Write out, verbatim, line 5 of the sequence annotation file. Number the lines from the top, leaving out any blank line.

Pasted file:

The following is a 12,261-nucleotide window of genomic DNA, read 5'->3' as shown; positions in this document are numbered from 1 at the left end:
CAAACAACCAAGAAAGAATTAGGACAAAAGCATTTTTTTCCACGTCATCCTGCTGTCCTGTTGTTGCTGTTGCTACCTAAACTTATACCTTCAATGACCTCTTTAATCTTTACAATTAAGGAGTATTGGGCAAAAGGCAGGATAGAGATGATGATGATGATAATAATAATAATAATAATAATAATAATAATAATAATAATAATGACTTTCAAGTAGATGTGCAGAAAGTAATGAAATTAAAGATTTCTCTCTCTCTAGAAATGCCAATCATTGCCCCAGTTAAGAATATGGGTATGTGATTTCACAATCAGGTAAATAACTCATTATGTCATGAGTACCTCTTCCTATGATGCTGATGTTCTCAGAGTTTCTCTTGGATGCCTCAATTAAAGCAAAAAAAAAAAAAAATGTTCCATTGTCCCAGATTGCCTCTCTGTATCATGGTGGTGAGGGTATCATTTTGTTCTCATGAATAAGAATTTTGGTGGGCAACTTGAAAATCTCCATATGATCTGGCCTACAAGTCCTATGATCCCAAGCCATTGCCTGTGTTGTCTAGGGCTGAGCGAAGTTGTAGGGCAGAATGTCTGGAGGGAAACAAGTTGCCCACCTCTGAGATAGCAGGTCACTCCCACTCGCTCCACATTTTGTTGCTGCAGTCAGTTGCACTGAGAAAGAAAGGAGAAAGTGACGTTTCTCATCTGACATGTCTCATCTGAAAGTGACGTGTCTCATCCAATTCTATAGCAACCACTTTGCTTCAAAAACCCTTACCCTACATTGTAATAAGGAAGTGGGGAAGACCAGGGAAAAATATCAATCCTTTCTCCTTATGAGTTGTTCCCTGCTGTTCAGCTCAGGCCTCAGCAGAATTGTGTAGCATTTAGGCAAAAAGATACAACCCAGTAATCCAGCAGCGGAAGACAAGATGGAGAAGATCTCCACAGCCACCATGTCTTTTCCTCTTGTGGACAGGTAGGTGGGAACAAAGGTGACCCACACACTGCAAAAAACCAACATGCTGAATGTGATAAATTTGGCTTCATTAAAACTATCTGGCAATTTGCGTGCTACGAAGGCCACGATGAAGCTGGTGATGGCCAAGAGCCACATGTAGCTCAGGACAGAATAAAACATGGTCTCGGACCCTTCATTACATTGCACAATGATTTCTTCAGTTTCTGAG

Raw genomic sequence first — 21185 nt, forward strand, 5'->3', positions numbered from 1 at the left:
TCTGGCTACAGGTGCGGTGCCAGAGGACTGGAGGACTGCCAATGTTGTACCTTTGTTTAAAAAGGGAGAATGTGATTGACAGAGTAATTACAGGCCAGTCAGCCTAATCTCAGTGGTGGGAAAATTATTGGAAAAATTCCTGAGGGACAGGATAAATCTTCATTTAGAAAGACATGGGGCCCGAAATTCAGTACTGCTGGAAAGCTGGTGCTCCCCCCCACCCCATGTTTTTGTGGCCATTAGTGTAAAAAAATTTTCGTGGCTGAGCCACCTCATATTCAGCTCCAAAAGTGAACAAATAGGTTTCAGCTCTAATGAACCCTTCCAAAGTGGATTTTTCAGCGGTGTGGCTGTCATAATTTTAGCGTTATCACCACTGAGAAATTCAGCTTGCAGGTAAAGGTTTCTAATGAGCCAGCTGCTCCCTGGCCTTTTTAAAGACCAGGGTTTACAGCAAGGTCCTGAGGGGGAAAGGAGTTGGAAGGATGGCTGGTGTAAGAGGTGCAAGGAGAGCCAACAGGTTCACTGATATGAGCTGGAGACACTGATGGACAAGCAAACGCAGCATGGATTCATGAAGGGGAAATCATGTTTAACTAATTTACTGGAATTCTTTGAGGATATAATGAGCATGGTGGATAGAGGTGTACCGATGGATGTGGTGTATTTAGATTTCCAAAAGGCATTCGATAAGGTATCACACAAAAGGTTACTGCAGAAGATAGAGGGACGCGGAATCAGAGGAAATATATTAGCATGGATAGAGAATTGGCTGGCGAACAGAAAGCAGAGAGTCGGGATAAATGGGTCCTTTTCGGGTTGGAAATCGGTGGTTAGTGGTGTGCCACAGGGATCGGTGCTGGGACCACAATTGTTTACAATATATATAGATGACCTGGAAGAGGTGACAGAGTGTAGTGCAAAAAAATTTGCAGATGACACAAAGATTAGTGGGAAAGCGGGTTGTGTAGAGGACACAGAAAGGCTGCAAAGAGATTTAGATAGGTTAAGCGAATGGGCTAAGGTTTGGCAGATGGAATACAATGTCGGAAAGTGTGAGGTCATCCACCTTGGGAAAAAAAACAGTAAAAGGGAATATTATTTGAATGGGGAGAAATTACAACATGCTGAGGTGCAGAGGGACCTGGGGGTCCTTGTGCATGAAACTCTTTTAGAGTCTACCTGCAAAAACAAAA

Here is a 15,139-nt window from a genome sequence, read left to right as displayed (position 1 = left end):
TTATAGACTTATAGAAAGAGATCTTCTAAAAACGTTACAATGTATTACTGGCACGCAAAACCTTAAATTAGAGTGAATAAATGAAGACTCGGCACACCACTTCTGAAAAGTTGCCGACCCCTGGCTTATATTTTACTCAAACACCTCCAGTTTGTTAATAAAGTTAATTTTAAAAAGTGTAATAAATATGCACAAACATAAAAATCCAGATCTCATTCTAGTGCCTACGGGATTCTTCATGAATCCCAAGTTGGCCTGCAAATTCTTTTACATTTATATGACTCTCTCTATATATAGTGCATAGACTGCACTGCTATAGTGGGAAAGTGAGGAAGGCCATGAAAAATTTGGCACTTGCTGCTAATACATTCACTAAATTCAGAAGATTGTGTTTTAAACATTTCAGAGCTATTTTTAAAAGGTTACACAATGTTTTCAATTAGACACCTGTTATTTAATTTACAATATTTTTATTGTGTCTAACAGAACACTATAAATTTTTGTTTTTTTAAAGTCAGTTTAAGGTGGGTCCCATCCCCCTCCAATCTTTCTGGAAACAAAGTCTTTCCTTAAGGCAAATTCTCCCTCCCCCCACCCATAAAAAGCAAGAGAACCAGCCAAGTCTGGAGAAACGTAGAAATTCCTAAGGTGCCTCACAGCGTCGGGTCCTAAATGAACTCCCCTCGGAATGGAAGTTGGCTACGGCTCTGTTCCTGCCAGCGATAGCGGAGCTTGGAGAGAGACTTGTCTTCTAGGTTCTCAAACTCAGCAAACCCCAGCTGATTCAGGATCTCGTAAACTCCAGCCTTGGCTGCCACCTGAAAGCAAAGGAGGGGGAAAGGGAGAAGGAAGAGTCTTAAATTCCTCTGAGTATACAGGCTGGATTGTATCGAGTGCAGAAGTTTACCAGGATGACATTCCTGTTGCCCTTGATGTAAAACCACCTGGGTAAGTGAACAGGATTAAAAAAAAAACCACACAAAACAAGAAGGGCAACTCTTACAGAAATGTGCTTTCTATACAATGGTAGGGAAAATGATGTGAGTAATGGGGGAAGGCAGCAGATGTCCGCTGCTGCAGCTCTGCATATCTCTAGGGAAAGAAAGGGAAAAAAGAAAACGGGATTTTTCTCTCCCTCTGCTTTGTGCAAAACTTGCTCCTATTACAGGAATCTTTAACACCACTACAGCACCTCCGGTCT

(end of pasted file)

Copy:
Here is a 15,139-nt window from a genome sequence, read left to right as displayed (position 1 = left end):